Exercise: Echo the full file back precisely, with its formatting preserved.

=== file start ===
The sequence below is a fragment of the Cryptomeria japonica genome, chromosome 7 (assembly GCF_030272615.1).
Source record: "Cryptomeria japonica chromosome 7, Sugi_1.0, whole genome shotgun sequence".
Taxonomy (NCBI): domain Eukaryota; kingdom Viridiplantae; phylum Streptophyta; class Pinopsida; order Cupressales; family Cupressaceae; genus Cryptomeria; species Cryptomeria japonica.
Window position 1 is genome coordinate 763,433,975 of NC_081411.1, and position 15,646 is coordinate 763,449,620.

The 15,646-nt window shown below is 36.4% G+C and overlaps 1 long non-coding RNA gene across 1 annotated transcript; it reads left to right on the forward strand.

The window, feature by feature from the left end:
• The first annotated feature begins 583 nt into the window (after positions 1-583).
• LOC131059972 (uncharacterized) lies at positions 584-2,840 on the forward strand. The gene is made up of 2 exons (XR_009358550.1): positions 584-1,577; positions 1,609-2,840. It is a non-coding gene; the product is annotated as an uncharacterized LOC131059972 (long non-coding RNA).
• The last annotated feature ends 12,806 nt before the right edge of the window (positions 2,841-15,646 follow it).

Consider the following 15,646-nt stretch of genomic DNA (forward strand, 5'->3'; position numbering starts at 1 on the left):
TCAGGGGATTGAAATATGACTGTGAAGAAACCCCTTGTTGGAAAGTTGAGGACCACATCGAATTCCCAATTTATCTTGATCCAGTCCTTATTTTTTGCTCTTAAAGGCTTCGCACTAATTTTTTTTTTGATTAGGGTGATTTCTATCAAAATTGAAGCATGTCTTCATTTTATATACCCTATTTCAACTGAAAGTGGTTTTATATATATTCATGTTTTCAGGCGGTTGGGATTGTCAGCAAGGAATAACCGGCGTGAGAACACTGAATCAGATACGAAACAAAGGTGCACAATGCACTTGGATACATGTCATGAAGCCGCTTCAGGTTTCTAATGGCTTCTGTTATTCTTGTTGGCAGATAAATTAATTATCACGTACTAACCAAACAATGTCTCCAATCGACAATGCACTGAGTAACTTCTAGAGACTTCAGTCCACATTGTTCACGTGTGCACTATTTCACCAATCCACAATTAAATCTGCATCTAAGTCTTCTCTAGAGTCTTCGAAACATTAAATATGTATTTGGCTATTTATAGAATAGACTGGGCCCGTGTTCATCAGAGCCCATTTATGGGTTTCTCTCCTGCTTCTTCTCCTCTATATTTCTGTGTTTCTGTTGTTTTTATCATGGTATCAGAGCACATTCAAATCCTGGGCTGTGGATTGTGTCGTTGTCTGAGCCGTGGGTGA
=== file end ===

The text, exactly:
The sequence below is a fragment of the Cryptomeria japonica genome, chromosome 7 (assembly GCF_030272615.1).
Source record: "Cryptomeria japonica chromosome 7, Sugi_1.0, whole genome shotgun sequence".
Taxonomy (NCBI): domain Eukaryota; kingdom Viridiplantae; phylum Streptophyta; class Pinopsida; order Cupressales; family Cupressaceae; genus Cryptomeria; species Cryptomeria japonica.
Window position 1 is genome coordinate 763,433,975 of NC_081411.1, and position 15,646 is coordinate 763,449,620.

The 15,646-nt window shown below is 36.4% G+C and overlaps 1 long non-coding RNA gene across 1 annotated transcript; it reads left to right on the forward strand.

The window, feature by feature from the left end:
• The first annotated feature begins 583 nt into the window (after positions 1-583).
• LOC131059972 (uncharacterized) lies at positions 584-2,840 on the forward strand. The gene is made up of 2 exons (XR_009358550.1): positions 584-1,577; positions 1,609-2,840. It is a non-coding gene; the product is annotated as an uncharacterized LOC131059972 (long non-coding RNA).
• The last annotated feature ends 12,806 nt before the right edge of the window (positions 2,841-15,646 follow it).

Consider the following 15,646-nt stretch of genomic DNA (forward strand, 5'->3'; position numbering starts at 1 on the left):
TCAGGGGATTGAAATATGACTGTGAAGAAACCCCTTGTTGGAAAGTTGAGGACCACATCGAATTCCCAATTTATCTTGATCCAGTCCTTATTTTTTGCTCTTAAAGGCTTCGCACTAATTTTTTTTTTGATTAGGGTGATTTCTATCAAAATTGAAGCATGTCTTCATTTTATATACCCTATTTCAACTGAAAGTGGTTTTATATATATTCATGTTTTCAGGCGGTTGGGATTGTCAGCAAGGAATAACCGGCGTGAGAACACTGAATCAGATACGAAACAAAGGTGCACAATGCACTTGGATACATGTCATGAAGCCGCTTCAGGTTTCTAATGGCTTCTGTTATTCTTGTTGGCAGATAAATTAATTATCACGTACTAACCAAACAATGTCTCCAATCGACAATGCACTGAGTAACTTCTAGAGACTTCAGTCCACATTGTTCACGTGTGCACTATTTCACCAATCCACAATTAAATCTGCATCTAAGTCTTCTCTAGAGTCTTCGAAACATTAAATATGTATTTGGCTATTTATAGAATAGACTGGGCCCGTGTTCATCAGAGCCCATTTATGGGTTTCTCTCCTGCTTCTTCTCCTCTATATTTCTGTGTTTCTGTTGTTTTTATCATGGTATCAGAGCACATTCAAATCCTGGGCTGTGGATTGTGTCGTTGTCTGAGCCGTGGGTGA